Here are today's three burning legal questions, along with the answers provided by the blogosphere.

1. Question: The TSA is groping my teenage daughter's crotch as part of a pat-down. Is it within my First Amendment rights to tell them, in some foul language, what I think of this?

Answer: No, stating your opinion here in that type of strong language is called "disorderly conduct." (The Consumerist, Court Says Berating TSA Officers During A Pat-Down Is Disorderly Conduct, Not Free Speech)

2. Question: I robbed a bank and demanded $20,000. The teller put a large amount of cash in a bag for me, which I figured out after I left the bank did not add up to $20,000. Unacceptable! Should I just go back and get the rest of the money I demanded?

Answer: You can, but don't be surprised if the police are there waiting for you. (The Post-StandardShort-changed robber returns to Syracuse bank to demand more money)

3. Question: I am a new officer on the county police's K-9 unit, and I am required to bring my dog home with me. Sweet! Do I need to get insurance for the dog?

Answer: No, the county will cover insurance on the dog. You, on the other hand, may need to start shopping for new homeowners insurance as some insurers will cancel K-9 officers' homeowner coverage due to the additional liability exposure of your police dog. (Omaha World-Herald, Insurer cancels deputy's homeowner policy; police dog at home deemed too risky)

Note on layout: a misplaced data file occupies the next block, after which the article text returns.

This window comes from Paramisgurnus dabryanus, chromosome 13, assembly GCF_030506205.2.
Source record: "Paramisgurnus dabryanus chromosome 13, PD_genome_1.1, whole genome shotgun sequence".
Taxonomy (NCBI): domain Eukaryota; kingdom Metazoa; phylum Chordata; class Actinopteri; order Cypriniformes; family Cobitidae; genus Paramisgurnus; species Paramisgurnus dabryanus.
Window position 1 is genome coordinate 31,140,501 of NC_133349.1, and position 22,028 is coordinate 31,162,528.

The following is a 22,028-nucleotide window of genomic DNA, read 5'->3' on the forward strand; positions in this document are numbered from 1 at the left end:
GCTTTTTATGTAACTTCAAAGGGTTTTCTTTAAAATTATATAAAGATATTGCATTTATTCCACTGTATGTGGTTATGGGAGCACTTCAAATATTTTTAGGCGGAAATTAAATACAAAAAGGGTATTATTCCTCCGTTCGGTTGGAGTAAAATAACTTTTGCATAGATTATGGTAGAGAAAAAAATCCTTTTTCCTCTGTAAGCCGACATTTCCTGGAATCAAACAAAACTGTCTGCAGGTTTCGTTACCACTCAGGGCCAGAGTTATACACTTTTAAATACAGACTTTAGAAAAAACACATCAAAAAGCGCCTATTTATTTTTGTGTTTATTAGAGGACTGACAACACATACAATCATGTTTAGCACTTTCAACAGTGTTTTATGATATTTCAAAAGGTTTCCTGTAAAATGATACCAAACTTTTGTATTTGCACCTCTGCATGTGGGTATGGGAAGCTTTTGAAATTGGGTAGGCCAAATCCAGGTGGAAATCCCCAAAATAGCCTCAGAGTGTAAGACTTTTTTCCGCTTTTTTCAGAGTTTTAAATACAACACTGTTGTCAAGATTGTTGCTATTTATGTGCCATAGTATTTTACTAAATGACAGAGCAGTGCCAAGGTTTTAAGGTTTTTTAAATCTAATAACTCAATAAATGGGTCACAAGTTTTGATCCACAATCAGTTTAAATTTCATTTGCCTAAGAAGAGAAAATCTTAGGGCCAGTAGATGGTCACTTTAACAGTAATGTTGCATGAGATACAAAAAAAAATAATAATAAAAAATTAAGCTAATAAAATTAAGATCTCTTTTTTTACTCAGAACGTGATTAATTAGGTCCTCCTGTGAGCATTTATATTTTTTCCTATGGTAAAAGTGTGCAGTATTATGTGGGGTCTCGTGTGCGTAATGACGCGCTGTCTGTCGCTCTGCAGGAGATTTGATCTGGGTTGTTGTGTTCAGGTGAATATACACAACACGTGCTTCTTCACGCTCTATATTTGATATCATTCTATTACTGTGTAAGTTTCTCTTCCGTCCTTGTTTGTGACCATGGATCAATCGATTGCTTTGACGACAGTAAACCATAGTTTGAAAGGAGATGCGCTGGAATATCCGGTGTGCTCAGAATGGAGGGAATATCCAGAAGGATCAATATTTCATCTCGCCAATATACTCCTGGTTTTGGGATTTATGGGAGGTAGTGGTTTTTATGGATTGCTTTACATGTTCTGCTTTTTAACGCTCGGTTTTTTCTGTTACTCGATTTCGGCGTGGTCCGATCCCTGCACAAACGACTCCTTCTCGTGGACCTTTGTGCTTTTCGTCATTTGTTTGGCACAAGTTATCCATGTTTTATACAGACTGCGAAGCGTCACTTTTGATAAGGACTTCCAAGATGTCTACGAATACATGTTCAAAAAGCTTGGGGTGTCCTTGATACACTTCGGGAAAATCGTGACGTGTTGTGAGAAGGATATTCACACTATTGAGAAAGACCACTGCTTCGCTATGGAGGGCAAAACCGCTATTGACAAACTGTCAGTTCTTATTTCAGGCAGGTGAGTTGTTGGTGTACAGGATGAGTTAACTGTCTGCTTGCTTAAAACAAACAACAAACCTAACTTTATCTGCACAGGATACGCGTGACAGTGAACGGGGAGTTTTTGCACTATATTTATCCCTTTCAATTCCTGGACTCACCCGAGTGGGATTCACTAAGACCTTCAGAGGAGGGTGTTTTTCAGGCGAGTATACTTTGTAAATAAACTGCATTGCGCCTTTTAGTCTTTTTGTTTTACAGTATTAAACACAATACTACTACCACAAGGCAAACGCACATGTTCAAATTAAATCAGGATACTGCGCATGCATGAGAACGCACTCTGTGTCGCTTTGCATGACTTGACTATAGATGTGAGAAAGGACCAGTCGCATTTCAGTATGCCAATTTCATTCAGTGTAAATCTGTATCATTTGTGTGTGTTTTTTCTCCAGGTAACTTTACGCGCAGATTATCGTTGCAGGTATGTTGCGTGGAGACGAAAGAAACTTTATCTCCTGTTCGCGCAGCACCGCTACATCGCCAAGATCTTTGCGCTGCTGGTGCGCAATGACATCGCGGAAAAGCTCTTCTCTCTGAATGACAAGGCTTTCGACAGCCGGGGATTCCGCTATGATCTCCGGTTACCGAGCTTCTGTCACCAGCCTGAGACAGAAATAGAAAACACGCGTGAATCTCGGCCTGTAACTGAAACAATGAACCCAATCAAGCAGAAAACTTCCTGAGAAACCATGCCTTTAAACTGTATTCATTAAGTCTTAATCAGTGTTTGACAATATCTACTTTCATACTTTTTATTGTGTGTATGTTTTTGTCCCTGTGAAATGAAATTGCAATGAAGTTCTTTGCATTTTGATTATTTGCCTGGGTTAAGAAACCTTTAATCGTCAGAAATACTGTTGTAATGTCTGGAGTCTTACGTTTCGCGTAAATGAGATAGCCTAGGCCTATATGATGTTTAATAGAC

October 24, 2012 | Permalink | Comments (1)

October 23, 2012

'Lone Wolfing': Judge Kozinski Disagrees With Everyone

I was interested to see recently on the WSJ Law Blog that Judge Alex Kozinski of the Ninth Circuit, who most recently appeared on LBW when it was revealed that he "does not read block quotes" in appellate briefs, had again thought outside the box in the case of Gorfias-Rodrigues v. Holder

Usually, the menu of options for an appellate judge participating in an opinion is limited: You either write the opinion, concur with it, dissent from it, or concur in part and dissent in part. But not so for Kozinski, who ordered off the menu when he broke out the following as a preface to his opinion in the case: "Chief Judge KOZINSKI, disagreeing with everyone." Nice! 

What does this even mean? How is "disagreeing with everyone" different from writing your own dissent? I really don't know, but then again neither do appellate experts such as Howard Bashman, who writes, "Just when you thought that every possible type of appellate opinion had already been created, Ninth Circuit Chief Judge Alex Kozinski goes and invents one more.”

So what should an opinion "disagreeing with everyone" be called? A "DWE"? I think the best name for it would be "Lone Wolfing," i.e., "Chief Judge KOZINSKI, Lone Wolfing."

October 23, 2012 | Permalink | Comments (2)

October 22, 2012

Halloween Law and Safety Report: What to Wear, and Not to Wear


With Halloween fast approaching (which I know to be the case based on the official notice above that I found on an easel in my house this morning), I thought you might want some guidance on which costumes you may and may not wear this year.